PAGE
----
Corrie Bezuidenhout – South African Garlic Growers’ Association

Imports crowd South African garlic out of the marketplace

The South African garlic season is kicking off but the local market is flooded by imported garlic.

Sales volumes on local markets have dropped drastically during October and one local garlic producer reports a 70% plunge in sales from September to October, at the very moment when local sales are supposed to be on the increase.

Retailers confirm that consumer demand for garlic is still substantially higher than the pre-Covid level, but local growers say they’re struggling to develop their market share against the surge of imported product.

Over the past decade, South Africa’s garlic imports from China, Spain and Egypt have doubled to around 3,000 tonnes per year. Total consumption of garlic in South Africa is about 4,800 tonnes per year.

This graph of the growth in garlic imports elicited quite a bit of surprise when tweeted by agricultural economist Wandile Sihlobo last month

“We are caught in a vice because we’re struggling against imports – our season is now starting but containers with garlic are still arriving,” says Corrie Bezuidenhout, chairperson of the South African Garlic Growers Association. The local season of Egyptian White and Egyptian Pink runs from September to May every year.

South African garlic is competitive on price with imported garlic, he says, but local production is getting swamped by the arrivals which have been providing some retailers with the 12-month supply they’re after.

Local garlic grown just east of Polokwane, Limpopo Province (photo supplied by Corrie Bezuidenhout)

Growers propose more space for local garlic in retail
Corrie posits that South African garlic growers need more space to develop their market share. Their ideal would be to see half of the shelf space for garlic in the retail devoted to South African garlic, and they would like to see it marked as such, giving the consumer a clear choice of non-irradiated South African garlic.

“We’re sitting with a crop that we can’t sell,” he adds. Many local farmers are lured into the industry by high garlic prices, but producing top quality garlic, especially at a grower’s first attempt, is not easy. He maintains that it takes a few seasons to develop into a producer of quality garlic.

The labour-intensive crop grows for seven to eight months, followed by a drying period.

“Growers get discouraged from growing the crop when they can’t move their volumes. South African growers aren’t being given the room to develop and improve. It takes some years to really get to know the crop and the marketing channels.”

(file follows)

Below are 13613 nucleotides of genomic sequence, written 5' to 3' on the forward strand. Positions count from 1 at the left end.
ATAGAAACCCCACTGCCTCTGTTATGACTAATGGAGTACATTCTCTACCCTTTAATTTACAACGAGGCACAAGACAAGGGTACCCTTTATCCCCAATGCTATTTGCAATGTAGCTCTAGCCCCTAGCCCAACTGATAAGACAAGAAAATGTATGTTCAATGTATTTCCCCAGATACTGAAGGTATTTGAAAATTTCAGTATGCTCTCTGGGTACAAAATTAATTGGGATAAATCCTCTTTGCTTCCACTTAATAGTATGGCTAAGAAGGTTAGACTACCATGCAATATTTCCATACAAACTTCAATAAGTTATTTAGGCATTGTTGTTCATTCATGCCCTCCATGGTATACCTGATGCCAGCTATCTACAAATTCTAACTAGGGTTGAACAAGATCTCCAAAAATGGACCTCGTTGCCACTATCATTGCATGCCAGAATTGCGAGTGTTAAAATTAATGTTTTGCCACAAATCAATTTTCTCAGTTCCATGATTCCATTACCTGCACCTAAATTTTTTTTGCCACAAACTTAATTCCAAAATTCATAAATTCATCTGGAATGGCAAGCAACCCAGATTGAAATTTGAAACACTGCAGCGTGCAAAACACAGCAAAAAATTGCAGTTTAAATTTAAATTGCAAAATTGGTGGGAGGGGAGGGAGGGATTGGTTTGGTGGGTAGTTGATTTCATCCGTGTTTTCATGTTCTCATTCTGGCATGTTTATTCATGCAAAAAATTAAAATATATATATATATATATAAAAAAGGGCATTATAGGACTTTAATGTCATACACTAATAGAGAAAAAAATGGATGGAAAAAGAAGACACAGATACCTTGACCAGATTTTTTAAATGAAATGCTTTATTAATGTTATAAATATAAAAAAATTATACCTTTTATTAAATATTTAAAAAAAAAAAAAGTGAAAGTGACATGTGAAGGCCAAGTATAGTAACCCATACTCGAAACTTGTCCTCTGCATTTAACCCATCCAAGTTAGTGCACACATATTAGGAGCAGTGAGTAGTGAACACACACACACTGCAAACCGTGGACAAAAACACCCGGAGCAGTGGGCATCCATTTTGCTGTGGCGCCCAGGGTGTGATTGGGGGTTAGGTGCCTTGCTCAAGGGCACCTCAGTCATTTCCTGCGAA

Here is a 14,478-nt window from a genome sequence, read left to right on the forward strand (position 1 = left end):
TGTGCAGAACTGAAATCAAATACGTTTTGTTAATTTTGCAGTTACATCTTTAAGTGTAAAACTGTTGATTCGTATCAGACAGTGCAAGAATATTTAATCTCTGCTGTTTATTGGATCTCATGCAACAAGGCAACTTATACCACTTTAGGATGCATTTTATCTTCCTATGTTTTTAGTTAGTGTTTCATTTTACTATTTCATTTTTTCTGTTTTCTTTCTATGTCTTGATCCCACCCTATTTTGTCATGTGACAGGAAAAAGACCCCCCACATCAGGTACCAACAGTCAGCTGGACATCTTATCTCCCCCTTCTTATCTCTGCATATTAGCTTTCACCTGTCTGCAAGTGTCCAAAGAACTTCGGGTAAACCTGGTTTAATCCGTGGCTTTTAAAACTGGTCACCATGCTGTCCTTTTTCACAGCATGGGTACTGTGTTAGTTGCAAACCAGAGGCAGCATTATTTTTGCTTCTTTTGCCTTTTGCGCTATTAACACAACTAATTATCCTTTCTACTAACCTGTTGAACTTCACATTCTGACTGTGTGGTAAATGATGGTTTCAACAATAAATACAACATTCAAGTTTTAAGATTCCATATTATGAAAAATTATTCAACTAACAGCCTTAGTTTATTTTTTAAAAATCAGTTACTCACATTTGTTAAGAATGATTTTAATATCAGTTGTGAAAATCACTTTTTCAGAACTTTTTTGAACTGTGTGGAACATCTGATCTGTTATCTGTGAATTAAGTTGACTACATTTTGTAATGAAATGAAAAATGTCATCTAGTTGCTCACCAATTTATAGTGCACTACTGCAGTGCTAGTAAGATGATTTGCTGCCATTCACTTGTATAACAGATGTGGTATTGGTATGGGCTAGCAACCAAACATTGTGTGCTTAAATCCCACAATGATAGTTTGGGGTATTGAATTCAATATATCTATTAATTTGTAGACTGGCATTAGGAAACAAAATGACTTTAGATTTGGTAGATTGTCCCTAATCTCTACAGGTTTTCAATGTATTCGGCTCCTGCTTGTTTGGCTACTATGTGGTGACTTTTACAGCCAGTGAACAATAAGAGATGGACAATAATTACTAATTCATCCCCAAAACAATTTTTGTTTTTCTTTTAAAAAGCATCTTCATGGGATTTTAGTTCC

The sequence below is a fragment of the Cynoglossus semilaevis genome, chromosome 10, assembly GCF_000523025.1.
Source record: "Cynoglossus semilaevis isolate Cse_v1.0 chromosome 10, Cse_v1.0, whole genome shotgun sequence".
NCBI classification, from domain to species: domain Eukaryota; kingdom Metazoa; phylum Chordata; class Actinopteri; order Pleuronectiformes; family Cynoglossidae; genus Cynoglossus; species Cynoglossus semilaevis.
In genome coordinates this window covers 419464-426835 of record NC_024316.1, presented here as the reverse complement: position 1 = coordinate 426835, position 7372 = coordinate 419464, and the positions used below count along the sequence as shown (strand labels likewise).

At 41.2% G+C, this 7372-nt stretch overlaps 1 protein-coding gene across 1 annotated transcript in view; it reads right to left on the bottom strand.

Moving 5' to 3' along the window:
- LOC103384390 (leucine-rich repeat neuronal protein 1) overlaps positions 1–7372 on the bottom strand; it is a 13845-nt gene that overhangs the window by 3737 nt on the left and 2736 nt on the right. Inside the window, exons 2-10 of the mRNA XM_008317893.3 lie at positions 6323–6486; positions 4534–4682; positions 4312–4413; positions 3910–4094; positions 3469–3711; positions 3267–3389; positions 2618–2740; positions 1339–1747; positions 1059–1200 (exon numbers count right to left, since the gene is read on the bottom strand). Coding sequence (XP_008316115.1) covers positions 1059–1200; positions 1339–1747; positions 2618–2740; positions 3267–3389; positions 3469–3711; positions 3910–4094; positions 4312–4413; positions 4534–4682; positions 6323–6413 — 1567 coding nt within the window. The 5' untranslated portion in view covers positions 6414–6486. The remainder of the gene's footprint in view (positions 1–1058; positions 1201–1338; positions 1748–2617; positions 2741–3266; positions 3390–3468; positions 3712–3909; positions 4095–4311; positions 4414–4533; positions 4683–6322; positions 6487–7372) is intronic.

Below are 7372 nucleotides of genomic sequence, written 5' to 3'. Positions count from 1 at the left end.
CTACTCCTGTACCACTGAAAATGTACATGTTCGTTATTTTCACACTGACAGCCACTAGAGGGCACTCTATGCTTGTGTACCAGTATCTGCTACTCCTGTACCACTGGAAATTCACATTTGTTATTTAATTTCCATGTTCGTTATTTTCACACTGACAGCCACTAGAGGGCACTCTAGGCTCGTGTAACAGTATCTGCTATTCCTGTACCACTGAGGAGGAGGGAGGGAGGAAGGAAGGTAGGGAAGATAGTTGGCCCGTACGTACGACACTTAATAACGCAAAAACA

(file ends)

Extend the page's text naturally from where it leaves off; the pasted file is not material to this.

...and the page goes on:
Chinese garlic at a South African wholesale market

According to a garlic trader at the Johannesburg wholesale market, South African garlic has a stronger flavour than Chinese or Spanish garlic, but the cloves are not as large.

Corrie points out that imported garlic represents the cream of the crop in another country, while local garlic represents the entire spectrum in terms of size and quality, therefore making a direct comparison between local and imported garlic an unfair one.

Imported garlic is subject to normal import levies, and in the case of China, an anti-dumping levy. Imported garlic has to be irradiated before it is presented to the trade to sell to consumers, a fact that is meant to be conveyed. Local garlic should last longer, and it doesn’t need to be irriadiated.

Garlic imports to South Africa have doubled over the past decade

Mixed efforts from retailers to support local garlic
One big retailer tells FreshPlaza they buy domestically-produced garlic “when the quality is right”, for the rest they’re import-reliant.

Another retailer, Woolworths, supports local garlic growers (without a fixed ratio between local and imported garlic) and says it switches to locally-produced garlic this time of the year, until April.

“We will supplement whole garlic with imported garlic during the winter months. Local garlic is used for our crushed products up until June,“ the company states. They note that garlic demand has settled on a new base, compared to pre-Covid levels.

“People went crazy” for garlic during lockdown
When lockdown came, “people went crazy” for garlic, another Gauteng garlic trader states. 

“We saw prices of R700 [43 euros] to R800 [49 euro] a box, honestly unprecedented prices. We couldn’t keep up with demand and there was an expectation that the trend would last, so there were extra orders for garlic from Spain and China.”

Another trader sold garlic at R1,400 (73 euros) to R1,500 (78.5 euros) a box but big volumes have pulled prices down to around R400 (21 euros) a box.

In July the average price per kilogram was close to R120 (6.2 euros), this week it is just under R40 (2.1 euros).

 


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